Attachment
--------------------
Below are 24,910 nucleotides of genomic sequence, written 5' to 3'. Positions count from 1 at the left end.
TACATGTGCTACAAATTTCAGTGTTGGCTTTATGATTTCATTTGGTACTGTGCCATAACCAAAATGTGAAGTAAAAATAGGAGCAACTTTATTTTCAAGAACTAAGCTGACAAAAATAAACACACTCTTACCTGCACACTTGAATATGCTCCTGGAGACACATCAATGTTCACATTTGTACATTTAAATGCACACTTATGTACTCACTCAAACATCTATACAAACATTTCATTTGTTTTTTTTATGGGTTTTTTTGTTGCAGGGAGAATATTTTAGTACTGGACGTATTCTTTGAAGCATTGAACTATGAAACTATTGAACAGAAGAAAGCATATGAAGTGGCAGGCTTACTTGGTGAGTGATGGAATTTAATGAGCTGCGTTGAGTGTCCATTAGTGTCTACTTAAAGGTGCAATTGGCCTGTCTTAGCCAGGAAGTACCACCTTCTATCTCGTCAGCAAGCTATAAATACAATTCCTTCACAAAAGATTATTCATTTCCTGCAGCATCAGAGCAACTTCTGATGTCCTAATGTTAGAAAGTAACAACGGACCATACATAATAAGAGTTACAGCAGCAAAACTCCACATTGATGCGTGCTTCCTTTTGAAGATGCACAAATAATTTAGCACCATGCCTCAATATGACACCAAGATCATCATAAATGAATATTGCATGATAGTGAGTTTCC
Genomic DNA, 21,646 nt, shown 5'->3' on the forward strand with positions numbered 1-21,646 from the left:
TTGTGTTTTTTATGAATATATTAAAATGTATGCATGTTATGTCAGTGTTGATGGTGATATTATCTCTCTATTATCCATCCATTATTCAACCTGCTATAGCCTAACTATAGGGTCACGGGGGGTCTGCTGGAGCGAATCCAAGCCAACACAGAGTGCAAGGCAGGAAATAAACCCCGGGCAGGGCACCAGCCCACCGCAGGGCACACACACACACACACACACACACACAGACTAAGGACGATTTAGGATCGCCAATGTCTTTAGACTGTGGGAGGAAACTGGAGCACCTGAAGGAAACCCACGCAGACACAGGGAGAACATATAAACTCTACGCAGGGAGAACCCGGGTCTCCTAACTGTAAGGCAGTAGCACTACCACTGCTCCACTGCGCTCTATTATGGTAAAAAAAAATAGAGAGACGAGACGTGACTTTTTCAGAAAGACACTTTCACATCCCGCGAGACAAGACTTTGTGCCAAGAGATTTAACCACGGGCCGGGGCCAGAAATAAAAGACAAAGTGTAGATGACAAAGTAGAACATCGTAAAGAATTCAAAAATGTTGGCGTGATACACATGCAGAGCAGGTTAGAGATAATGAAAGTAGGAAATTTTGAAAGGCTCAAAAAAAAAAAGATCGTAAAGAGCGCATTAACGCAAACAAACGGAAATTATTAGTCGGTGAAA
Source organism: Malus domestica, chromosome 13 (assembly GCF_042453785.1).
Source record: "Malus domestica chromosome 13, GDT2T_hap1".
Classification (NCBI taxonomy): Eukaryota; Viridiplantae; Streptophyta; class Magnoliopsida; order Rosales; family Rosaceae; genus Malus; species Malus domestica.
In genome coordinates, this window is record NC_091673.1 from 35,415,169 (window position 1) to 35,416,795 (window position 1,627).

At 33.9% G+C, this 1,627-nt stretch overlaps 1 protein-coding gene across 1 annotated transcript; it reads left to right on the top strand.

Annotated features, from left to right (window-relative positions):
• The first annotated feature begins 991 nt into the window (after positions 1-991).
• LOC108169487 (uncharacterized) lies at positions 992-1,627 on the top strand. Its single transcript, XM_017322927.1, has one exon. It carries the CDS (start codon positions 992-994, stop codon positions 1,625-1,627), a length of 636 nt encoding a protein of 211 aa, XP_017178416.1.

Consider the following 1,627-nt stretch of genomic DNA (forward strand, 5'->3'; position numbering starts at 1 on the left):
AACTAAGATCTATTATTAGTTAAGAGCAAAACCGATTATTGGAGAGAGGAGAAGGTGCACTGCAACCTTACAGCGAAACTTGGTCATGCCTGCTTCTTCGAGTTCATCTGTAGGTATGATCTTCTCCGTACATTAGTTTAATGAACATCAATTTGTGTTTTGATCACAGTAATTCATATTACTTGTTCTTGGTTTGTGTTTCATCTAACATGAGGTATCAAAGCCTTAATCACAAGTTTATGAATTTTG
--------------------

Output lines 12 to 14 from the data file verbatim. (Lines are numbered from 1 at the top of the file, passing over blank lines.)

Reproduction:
• LOC108169487 (uncharacterized) lies at positions 992-1,627 on the top strand. Its single transcript, XM_017322927.1, has one exon. It carries the CDS (start codon positions 992-994, stop codon positions 1,625-1,627), a length of 636 nt encoding a protein of 211 aa, XP_017178416.1.

Consider the following 1,627-nt stretch of genomic DNA (forward strand, 5'->3'; position numbering starts at 1 on the left):
AACTAAGATCTATTATTAGTTAAGAGCAAAACCGATTATTGGAGAGAGGAGAAGGTGCACTGCAACCTTACAGCGAAACTTGGTCATGCCTGCTTCTTCGAGTTCATCTGTAGGTATGATCTTCTCCGTACATTAGTTTAATGAACATCAATTTGTGTTTTGATCACAGTAATTCATATTACTTGTTCTTGGTTTGTGTTTCATCTAACATGAGGTATCAAAGCCTTAATCACAAGTTTATGAATTTTG